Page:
“So, I read your papers,” said Mr. Yang. “How many times do I have to tell you, folks, never to start a sentence with a conjunction?” he asked, tapping at rule number one on the board.
He stood stoop-shouldered in front of the class of 7th-graders.
Pointing at the second rule, “And reminded you about dangling prepositions?” he surveyed the sea of faces. “How many times do I have to?”
He’d been teaching English for twenty-five years. This year retirement could have been possible, but the second mortgage to finance his children’s college costs still had not been paid off.
He jabbed at the third rule on the board.
“Know what this one’s about? Run-on sentences? Anyone?”
Looking out over the room he saw faces not so eager for knowledge staring back at him, a pity, a tragedy, really, and hardly motivational for someone who’d given his life to educating young minds, only to find, what, that they didn’t want to be educated, so why did he keep doing this anyway, kind of a mystery, perhaps an insoluble one?
“An example? Anyone? No?”
“This one?” He pointed to number four. “A sentence fragment. Example. Someone.”
Blank stares met his call for a volunteer.
Walter, sitting slouched in the back row, looked down in his lap as Mr. Yang surveyed the faces of his most recalcitrant audience members in the rear. Always texting. The kind of kids who don’t want to be there, wish they were home gaming on their computers, or shooting hoops, or surfing, or doing anything that wasn’t about school, wasn’t about grammar, wasn’t about anything academic, at least not academic in the usual sense, their academy the one outside of school, and, well, was that really so bad if they were learning something? Who knew?
“Ah, Mister Galiza. Example of a sentence fragment, please.”
Walter looked to the left and then the right, then pointed at himself.
“Yes, Mister Galiza, yes. Is there any other Mister Galiza in the back row to ask that of?”
Walter nodded, then shook his head, then nodded again.
Shaking his head and then nodding, Mr. Yang said, “Okay, Mister Galiza. Now, just one single sentence fragment, please.”
Walter looked up at the ceiling, rubbing his chin.
“And?” asked Mr. Yang.
Walter hesitated and then offered, “Can’t.”
Mr. Yang’s eyes narrowed. He wondered what to say to this response. Then, “Is that your answer or are you saying there’s not one you can come up with?”
Walter stared at him. “Answer to,” he said, hesitating. Then nothing.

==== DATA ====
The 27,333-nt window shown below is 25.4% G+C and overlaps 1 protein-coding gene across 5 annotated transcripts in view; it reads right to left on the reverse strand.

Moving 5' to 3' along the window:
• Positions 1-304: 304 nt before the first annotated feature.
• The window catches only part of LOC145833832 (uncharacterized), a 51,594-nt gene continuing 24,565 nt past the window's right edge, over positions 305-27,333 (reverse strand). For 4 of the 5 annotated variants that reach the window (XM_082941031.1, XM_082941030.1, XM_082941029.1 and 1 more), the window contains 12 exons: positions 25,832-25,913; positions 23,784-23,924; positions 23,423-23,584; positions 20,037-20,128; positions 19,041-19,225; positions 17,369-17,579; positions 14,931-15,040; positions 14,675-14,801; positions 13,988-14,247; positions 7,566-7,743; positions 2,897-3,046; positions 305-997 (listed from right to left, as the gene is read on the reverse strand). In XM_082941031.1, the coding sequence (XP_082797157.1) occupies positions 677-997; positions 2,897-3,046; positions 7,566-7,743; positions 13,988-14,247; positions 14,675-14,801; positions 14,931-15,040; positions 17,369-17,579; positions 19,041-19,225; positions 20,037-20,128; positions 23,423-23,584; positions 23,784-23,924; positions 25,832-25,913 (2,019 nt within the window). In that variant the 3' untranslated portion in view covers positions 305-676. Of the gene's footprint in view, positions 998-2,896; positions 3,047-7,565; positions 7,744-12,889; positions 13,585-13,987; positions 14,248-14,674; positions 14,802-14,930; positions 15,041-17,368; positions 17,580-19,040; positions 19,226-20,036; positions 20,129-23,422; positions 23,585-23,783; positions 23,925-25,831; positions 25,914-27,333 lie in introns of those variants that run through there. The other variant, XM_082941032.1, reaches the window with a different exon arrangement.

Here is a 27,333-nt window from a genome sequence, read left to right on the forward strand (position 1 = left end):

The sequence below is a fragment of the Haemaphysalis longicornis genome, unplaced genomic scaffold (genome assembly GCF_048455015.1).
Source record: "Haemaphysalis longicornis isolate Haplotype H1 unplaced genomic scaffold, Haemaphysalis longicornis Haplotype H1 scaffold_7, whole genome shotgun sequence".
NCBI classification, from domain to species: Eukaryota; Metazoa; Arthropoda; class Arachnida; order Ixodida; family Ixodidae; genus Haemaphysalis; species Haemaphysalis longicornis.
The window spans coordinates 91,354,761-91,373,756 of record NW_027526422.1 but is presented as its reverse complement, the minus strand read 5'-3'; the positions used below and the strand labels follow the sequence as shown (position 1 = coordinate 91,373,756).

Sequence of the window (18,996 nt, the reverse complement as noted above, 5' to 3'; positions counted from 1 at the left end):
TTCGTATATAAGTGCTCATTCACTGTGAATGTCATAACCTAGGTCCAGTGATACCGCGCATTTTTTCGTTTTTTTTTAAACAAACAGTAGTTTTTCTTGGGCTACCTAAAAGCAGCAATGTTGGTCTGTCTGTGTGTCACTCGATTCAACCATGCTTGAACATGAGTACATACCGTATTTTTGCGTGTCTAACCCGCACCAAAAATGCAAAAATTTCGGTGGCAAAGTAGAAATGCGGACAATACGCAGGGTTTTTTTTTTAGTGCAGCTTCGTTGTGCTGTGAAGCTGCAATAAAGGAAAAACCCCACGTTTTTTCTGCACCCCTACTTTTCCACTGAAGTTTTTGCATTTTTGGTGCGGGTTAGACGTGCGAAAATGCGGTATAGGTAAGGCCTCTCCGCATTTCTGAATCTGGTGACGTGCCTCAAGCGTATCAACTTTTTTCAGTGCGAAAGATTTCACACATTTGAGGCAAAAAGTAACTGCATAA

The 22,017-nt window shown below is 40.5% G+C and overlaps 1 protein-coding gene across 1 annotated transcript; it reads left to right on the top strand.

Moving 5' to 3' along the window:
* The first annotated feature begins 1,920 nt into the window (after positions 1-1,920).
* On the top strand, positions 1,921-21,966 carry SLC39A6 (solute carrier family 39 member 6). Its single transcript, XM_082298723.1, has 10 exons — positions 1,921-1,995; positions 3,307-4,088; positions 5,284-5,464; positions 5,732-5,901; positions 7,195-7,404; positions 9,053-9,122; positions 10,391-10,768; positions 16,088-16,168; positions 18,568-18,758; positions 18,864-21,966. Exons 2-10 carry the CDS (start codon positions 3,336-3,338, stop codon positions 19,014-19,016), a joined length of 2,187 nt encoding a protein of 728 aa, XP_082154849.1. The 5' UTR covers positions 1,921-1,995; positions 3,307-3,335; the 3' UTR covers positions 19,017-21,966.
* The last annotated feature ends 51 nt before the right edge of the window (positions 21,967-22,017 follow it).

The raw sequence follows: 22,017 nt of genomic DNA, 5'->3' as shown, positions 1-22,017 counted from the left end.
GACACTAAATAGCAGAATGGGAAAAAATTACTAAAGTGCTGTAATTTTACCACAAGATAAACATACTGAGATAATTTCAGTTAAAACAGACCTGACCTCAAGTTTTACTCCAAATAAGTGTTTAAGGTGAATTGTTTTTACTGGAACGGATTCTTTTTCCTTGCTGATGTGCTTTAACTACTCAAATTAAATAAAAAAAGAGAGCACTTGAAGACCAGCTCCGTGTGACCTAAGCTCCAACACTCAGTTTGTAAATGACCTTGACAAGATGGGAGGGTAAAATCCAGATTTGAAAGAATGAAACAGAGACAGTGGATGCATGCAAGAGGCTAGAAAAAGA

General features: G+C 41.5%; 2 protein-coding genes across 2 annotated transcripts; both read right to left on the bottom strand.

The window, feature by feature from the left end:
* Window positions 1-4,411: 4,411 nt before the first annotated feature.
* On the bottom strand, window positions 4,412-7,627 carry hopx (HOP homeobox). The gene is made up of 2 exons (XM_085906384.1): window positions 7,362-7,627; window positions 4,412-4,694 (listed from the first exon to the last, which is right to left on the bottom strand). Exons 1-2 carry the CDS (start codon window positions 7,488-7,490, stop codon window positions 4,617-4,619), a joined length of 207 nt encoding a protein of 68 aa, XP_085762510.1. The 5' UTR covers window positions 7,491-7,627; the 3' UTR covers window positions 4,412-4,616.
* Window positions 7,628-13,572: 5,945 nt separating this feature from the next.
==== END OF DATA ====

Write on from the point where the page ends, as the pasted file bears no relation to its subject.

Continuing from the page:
Was that a question? Mr. Yang wondered. He couldn’t decide. “Okay, Mister Galiza, please just tell me, when you say ‘Can’t’, is that an example you’re giving me of what a sentence fragment is, or are you saying that you can’t think of an example?”
Walter shrugged his shoulders. “And I say?”
“And you say your answer, Walter. Is it?”
Walter stared at him. “Can’t?”
His frustration level peeking, Mr. Yang dropped his head in resignation. Then he looked at his oracular student. “It’s ironic, Walter. Do you see? I don’t believe you know the answer, yes? But you’re giving me examples that are the correct answer. Everything you just said illustrates what we’re talking about.”
“Oh,” said Walter smiling. “Then I do get ‘um, yeah, Mister Yang. Can.”
Mr. Yang tilted his head and smiled quizzically. “Well, Walter, okay. Okay, yes, let’s say you got it, Mister Galiza.”
The bell rang. Everyone gathered up their books and headed for the hallway. Walter was the last one out. In the doorway, he turned and gave Mr. Yang a shaka sign. “Thanks, yeah, Mister Y. I guess I learned.”
Mr. Yang smiled and nodded. “Yes. Good work, Walter.”
After all, he had, hadn’t he? Mr. Yang thought that could be the case. Maybe. It was great when you could connect with the kids in the back.
Walter took off. Mr. Yang turned, picked up the eraser, and rubbed at the words, but they wouldn’t erase, just stayed there, a worryingly permanent reminder of some very important rules of grammar, like carved in granite, and he hated to leave a board not erased for the next teacher, who would need to use it for class, usually. He pressed harder. Nothing. A magic marker instead of a whiteboard pen. Someone had switched it. But who would be so mean as to want to? The usual suspects, of course. The last rowers. But please, he thought hopefully, not Walter, at least not today.